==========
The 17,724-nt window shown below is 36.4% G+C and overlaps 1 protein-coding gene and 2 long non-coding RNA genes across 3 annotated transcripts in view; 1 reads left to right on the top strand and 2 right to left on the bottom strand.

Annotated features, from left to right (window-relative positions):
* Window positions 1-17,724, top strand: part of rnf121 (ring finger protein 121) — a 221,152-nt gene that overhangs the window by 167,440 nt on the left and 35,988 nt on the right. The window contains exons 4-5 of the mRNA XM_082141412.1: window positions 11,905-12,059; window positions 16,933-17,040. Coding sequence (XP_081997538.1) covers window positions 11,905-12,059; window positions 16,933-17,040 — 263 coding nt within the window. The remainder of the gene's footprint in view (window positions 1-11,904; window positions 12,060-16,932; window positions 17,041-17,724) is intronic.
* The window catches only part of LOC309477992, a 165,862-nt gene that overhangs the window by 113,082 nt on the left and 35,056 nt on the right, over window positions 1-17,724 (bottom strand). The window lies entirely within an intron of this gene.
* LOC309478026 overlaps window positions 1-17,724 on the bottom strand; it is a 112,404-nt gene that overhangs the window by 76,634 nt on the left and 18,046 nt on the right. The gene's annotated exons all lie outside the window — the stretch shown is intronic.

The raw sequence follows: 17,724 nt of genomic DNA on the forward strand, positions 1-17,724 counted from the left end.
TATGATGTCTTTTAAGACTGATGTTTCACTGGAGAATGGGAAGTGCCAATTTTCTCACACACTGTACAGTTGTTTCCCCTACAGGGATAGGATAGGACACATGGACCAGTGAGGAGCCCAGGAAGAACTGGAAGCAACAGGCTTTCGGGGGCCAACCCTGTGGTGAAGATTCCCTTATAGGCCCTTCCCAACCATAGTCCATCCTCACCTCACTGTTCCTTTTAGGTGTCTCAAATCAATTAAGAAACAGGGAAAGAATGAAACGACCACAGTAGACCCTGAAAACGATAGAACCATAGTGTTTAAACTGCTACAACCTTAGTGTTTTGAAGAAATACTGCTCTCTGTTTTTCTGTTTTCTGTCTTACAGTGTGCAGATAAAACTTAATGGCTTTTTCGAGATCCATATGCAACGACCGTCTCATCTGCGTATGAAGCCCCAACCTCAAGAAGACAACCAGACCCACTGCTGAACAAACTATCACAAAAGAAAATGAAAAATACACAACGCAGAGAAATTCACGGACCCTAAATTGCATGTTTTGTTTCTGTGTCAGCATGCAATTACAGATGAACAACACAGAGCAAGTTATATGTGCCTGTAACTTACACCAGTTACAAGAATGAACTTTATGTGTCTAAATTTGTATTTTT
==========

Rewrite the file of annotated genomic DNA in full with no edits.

The 17,724-nt window shown below is 36.4% G+C and overlaps 1 protein-coding gene and 2 long non-coding RNA genes across 3 annotated transcripts in view; 1 reads left to right on the top strand and 2 right to left on the bottom strand.

Annotated features, from left to right (window-relative positions):
* Window positions 1-17,724, top strand: part of rnf121 (ring finger protein 121) — a 221,152-nt gene that overhangs the window by 167,440 nt on the left and 35,988 nt on the right. The window contains exons 4-5 of the mRNA XM_082141412.1: window positions 11,905-12,059; window positions 16,933-17,040. Coding sequence (XP_081997538.1) covers window positions 11,905-12,059; window positions 16,933-17,040 — 263 coding nt within the window. The remainder of the gene's footprint in view (window positions 1-11,904; window positions 12,060-16,932; window positions 17,041-17,724) is intronic.
* The window catches only part of LOC309477992, a 165,862-nt gene that overhangs the window by 113,082 nt on the left and 35,056 nt on the right, over window positions 1-17,724 (bottom strand). The window lies entirely within an intron of this gene.
* LOC309478026 overlaps window positions 1-17,724 on the bottom strand; it is a 112,404-nt gene that overhangs the window by 76,634 nt on the left and 18,046 nt on the right. The gene's annotated exons all lie outside the window — the stretch shown is intronic.

The raw sequence follows: 17,724 nt of genomic DNA on the forward strand, positions 1-17,724 counted from the left end.
TATGATGTCTTTTAAGACTGATGTTTCACTGGAGAATGGGAAGTGCCAATTTTCTCACACACTGTACAGTTGTTTCCCCTACAGGGATAGGATAGGACACATGGACCAGTGAGGAGCCCAGGAAGAACTGGAAGCAACAGGCTTTCGGGGGCCAACCCTGTGGTGAAGATTCCCTTATAGGCCCTTCCCAACCATAGTCCATCCTCACCTCACTGTTCCTTTTAGGTGTCTCAAATCAATTAAGAAACAGGGAAAGAATGAAACGACCACAGTAGACCCTGAAAACGATAGAACCATAGTGTTTAAACTGCTACAACCTTAGTGTTTTGAAGAAATACTGCTCTCTGTTTTTCTGTTTTCTGTCTTACAGTGTGCAGATAAAACTTAATGGCTTTTTCGAGATCCATATGCAACGACCGTCTCATCTGCGTATGAAGCCCCAACCTCAAGAAGACAACCAGACCCACTGCTGAACAAACTATCACAAAAGAAAATGAAAAATACACAACGCAGAGAAATTCACGGACCCTAAATTGCATGTTTTGTTTCTGTGTCAGCATGCAATTACAGATGAACAACACAGAGCAAGTTATATGTGCCTGTAACTTACACCAGTTACAAGAATGAACTTTATGTGTCTAAATTTGTATTTTT